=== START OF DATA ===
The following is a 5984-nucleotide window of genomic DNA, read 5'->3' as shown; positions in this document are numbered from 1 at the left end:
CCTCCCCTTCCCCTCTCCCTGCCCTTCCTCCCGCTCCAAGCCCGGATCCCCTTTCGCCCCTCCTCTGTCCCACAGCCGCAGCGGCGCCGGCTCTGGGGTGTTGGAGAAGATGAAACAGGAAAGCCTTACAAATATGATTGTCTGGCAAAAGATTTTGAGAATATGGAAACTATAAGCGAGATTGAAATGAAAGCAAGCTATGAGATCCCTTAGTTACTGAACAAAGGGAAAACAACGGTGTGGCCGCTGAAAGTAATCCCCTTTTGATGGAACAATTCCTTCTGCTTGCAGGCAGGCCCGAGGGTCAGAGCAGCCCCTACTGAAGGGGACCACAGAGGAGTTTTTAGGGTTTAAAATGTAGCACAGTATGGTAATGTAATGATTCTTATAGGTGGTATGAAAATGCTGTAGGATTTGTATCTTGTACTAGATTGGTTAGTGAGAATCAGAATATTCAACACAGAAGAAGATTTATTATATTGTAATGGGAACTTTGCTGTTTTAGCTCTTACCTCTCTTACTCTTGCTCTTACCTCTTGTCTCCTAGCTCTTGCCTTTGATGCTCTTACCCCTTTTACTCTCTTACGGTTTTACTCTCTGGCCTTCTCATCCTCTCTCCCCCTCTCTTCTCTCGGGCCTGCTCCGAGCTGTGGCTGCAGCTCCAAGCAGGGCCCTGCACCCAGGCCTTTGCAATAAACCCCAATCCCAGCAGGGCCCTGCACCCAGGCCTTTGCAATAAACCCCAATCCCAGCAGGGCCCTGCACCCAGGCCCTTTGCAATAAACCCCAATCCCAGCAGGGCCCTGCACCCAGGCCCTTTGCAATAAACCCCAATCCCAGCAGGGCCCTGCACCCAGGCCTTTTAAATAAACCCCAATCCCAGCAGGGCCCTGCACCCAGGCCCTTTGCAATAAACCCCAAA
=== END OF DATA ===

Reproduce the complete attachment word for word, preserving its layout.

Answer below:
The following is a 5984-nucleotide window of genomic DNA, read 5'->3' as shown; positions in this document are numbered from 1 at the left end:
CCTCCCCTTCCCCTCTCCCTGCCCTTCCTCCCGCTCCAAGCCCGGATCCCCTTTCGCCCCTCCTCTGTCCCACAGCCGCAGCGGCGCCGGCTCTGGGGTGTTGGAGAAGATGAAACAGGAAAGCCTTACAAATATGATTGTCTGGCAAAAGATTTTGAGAATATGGAAACTATAAGCGAGATTGAAATGAAAGCAAGCTATGAGATCCCTTAGTTACTGAACAAAGGGAAAACAACGGTGTGGCCGCTGAAAGTAATCCCCTTTTGATGGAACAATTCCTTCTGCTTGCAGGCAGGCCCGAGGGTCAGAGCAGCCCCTACTGAAGGGGACCACAGAGGAGTTTTTAGGGTTTAAAATGTAGCACAGTATGGTAATGTAATGATTCTTATAGGTGGTATGAAAATGCTGTAGGATTTGTATCTTGTACTAGATTGGTTAGTGAGAATCAGAATATTCAACACAGAAGAAGATTTATTATATTGTAATGGGAACTTTGCTGTTTTAGCTCTTACCTCTCTTACTCTTGCTCTTACCTCTTGTCTCCTAGCTCTTGCCTTTGATGCTCTTACCCCTTTTACTCTCTTACGGTTTTACTCTCTGGCCTTCTCATCCTCTCTCCCCCTCTCTTCTCTCGGGCCTGCTCCGAGCTGTGGCTGCAGCTCCAAGCAGGGCCCTGCACCCAGGCCTTTGCAATAAACCCCAATCCCAGCAGGGCCCTGCACCCAGGCCTTTGCAATAAACCCCAATCCCAGCAGGGCCCTGCACCCAGGCCCTTTGCAATAAACCCCAATCCCAGCAGGGCCCTGCACCCAGGCCCTTTGCAATAAACCCCAATCCCAGCAGGGCCCTGCACCCAGGCCTTTTAAATAAACCCCAATCCCAGCAGGGCCCTGCACCCAGGCCCTTTGCAATAAACCCCAAA